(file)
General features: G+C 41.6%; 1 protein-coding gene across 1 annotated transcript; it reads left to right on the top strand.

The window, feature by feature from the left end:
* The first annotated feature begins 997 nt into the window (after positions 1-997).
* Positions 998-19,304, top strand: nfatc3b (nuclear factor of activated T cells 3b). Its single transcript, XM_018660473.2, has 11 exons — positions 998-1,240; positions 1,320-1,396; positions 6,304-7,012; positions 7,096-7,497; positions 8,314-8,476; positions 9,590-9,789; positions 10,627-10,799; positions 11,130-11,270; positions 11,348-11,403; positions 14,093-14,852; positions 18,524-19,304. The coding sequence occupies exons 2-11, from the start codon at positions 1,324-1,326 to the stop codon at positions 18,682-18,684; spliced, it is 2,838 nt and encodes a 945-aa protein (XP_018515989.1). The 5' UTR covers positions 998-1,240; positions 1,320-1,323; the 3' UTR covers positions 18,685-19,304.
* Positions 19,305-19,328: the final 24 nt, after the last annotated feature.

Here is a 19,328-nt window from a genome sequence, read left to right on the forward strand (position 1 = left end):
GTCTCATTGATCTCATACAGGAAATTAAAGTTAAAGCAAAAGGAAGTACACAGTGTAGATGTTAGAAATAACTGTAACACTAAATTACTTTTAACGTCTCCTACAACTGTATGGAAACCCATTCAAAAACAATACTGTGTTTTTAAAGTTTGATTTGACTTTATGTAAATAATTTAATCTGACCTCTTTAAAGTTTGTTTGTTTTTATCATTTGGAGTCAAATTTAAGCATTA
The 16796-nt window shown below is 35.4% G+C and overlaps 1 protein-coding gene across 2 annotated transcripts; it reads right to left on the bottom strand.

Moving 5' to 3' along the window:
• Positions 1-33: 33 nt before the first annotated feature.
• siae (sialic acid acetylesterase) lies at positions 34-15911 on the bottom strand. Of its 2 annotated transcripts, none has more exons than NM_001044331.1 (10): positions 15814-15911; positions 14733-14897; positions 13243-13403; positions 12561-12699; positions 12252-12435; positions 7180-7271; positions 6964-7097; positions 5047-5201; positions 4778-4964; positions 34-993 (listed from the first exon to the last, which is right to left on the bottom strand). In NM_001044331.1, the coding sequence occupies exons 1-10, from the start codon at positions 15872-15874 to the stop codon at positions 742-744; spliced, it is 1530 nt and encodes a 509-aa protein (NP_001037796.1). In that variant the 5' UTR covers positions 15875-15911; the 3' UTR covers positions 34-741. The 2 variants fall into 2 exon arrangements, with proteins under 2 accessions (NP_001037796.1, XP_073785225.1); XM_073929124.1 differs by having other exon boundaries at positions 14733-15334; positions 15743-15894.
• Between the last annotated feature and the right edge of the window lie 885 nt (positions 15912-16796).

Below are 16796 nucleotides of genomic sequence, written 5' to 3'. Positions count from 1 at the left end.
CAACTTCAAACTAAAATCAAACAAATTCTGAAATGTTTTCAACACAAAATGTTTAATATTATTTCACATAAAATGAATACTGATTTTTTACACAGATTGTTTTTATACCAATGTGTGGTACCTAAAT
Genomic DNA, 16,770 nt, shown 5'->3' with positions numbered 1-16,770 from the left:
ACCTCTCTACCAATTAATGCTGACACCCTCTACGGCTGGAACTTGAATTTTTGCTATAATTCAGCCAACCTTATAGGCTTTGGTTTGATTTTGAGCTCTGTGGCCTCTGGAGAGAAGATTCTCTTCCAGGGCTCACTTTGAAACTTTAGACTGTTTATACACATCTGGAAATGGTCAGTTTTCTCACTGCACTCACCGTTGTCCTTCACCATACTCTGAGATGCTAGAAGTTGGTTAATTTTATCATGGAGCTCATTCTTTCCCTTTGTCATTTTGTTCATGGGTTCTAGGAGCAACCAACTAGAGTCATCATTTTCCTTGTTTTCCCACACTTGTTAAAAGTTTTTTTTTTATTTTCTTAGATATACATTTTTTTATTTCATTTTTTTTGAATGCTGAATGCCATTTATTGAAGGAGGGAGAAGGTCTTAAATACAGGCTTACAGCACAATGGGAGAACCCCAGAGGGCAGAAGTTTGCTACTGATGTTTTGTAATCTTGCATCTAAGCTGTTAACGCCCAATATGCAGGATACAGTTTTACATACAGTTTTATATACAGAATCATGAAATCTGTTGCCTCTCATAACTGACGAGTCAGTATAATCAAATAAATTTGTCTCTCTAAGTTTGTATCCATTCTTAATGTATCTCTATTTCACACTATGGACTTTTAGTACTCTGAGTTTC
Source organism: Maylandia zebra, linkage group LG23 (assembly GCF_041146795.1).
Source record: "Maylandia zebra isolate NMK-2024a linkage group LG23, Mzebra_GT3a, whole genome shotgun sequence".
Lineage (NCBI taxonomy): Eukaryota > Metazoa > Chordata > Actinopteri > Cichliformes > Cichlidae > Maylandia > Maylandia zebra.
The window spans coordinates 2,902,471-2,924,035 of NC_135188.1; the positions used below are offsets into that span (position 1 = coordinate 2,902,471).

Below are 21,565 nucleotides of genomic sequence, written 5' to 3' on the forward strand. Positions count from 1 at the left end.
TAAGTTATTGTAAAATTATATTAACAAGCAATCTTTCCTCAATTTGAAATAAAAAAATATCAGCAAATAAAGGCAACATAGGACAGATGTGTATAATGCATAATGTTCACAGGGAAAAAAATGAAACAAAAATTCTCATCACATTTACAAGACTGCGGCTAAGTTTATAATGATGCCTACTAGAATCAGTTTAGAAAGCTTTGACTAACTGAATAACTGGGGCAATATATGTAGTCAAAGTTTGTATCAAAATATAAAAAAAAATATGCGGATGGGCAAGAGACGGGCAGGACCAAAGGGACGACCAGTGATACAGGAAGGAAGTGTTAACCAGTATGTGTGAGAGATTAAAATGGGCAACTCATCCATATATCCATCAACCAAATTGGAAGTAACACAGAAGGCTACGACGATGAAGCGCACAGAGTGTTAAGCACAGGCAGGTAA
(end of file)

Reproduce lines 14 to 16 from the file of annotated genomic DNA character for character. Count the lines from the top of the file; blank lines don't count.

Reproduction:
CAACTTCAAACTAAAATCAAACAAATTCTGAAATGTTTTCAACACAAAATGTTTAATATTATTTCACATAAAATGAATACTGATTTTTTACACAGATTGTTTTTATACCAATGTGTGGTACCTAAAT
Genomic DNA, 16,770 nt, shown 5'->3' with positions numbered 1-16,770 from the left:
ACCTCTCTACCAATTAATGCTGACACCCTCTACGGCTGGAACTTGAATTTTTGCTATAATTCAGCCAACCTTATAGGCTTTGGTTTGATTTTGAGCTCTGTGGCCTCTGGAGAGAAGATTCTCTTCCAGGGCTCACTTTGAAACTTTAGACTGTTTATACACATCTGGAAATGGTCAGTTTTCTCACTGCACTCACCGTTGTCCTTCACCATACTCTGAGATGCTAGAAGTTGGTTAATTTTATCATGGAGCTCATTCTTTCCCTTTGTCATTTTGTTCATGGGTTCTAGGAGCAACCAACTAGAGTCATCATTTTCCTTGTTTTCCCACACTTGTTAAAAGTTTTTTTTTTATTTTCTTAGATATACATTTTTTTATTTCATTTTTTTTGAATGCTGAATGCCATTTATTGAAGGAGGGAGAAGGTCTTAAATACAGGCTTACAGCACAATGGGAGAACCCCAGAGGGCAGAAGTTTGCTACTGATGTTTTGTAATCTTGCATCTAAGCTGTTAACGCCCAATATGCAGGATACAGTTTTACATACAGTTTTATATACAGAATCATGAAATCTGTTGCCTCTCATAACTGACGAGTCAGTATAATCAAATAAATTTGTCTCTCTAAGTTTGTATCCATTCTTAATGTATCTCTATTTCACACTATGGACTTTTAGTACTCTGAGTTTC